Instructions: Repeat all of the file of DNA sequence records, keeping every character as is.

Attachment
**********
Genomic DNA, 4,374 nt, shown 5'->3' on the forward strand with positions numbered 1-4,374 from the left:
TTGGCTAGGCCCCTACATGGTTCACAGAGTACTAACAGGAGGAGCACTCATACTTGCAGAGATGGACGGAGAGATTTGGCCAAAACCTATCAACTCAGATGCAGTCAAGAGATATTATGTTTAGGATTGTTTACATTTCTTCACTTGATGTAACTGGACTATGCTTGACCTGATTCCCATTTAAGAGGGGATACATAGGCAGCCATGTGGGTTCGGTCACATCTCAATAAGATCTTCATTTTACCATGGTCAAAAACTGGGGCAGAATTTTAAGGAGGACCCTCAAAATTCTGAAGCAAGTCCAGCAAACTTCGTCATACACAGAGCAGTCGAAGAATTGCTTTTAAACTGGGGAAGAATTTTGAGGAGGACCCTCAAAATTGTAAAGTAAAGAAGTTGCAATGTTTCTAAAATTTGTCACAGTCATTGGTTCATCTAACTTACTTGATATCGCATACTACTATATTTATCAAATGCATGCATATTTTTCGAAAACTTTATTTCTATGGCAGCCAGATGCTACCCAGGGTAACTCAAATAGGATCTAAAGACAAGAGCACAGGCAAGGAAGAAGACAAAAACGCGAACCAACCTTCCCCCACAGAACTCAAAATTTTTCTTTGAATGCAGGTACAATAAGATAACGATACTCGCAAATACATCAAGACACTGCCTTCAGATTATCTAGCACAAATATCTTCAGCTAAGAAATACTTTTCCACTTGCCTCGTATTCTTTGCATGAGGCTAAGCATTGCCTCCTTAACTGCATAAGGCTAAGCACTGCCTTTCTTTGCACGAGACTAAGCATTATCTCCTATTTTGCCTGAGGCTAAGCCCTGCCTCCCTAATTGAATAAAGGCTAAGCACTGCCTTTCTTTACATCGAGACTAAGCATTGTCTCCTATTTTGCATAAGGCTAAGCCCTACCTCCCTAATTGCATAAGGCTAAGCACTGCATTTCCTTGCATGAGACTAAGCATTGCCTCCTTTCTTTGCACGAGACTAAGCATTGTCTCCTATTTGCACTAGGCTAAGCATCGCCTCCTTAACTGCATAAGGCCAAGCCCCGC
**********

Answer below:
Genomic DNA, 4,374 nt, shown 5'->3' on the forward strand with positions numbered 1-4,374 from the left:
TTGGCTAGGCCCCTACATGGTTCACAGAGTACTAACAGGAGGAGCACTCATACTTGCAGAGATGGACGGAGAGATTTGGCCAAAACCTATCAACTCAGATGCAGTCAAGAGATATTATGTTTAGGATTGTTTACATTTCTTCACTTGATGTAACTGGACTATGCTTGACCTGATTCCCATTTAAGAGGGGATACATAGGCAGCCATGTGGGTTCGGTCACATCTCAATAAGATCTTCATTTTACCATGGTCAAAAACTGGGGCAGAATTTTAAGGAGGACCCTCAAAATTCTGAAGCAAGTCCAGCAAACTTCGTCATACACAGAGCAGTCGAAGAATTGCTTTTAAACTGGGGAAGAATTTTGAGGAGGACCCTCAAAATTGTAAAGTAAAGAAGTTGCAATGTTTCTAAAATTTGTCACAGTCATTGGTTCATCTAACTTACTTGATATCGCATACTACTATATTTATCAAATGCATGCATATTTTTCGAAAACTTTATTTCTATGGCAGCCAGATGCTACCCAGGGTAACTCAAATAGGATCTAAAGACAAGAGCACAGGCAAGGAAGAAGACAAAAACGCGAACCAACCTTCCCCCACAGAACTCAAAATTTTTCTTTGAATGCAGGTACAATAAGATAACGATACTCGCAAATACATCAAGACACTGCCTTCAGATTATCTAGCACAAATATCTTCAGCTAAGAAATACTTTTCCACTTGCCTCGTATTCTTTGCATGAGGCTAAGCATTGCCTCCTTAACTGCATAAGGCTAAGCACTGCCTTTCTTTGCACGAGACTAAGCATTATCTCCTATTTTGCCTGAGGCTAAGCCCTGCCTCCCTAATTGAATAAAGGCTAAGCACTGCCTTTCTTTACATCGAGACTAAGCATTGTCTCCTATTTTGCATAAGGCTAAGCCCTACCTCCCTAATTGCATAAGGCTAAGCACTGCATTTCCTTGCATGAGACTAAGCATTGCCTCCTTTCTTTGCACGAGACTAAGCATTGTCTCCTATTTGCACTAGGCTAAGCATCGCCTCCTTAACTGCATAAGGCCAAGCCCCGC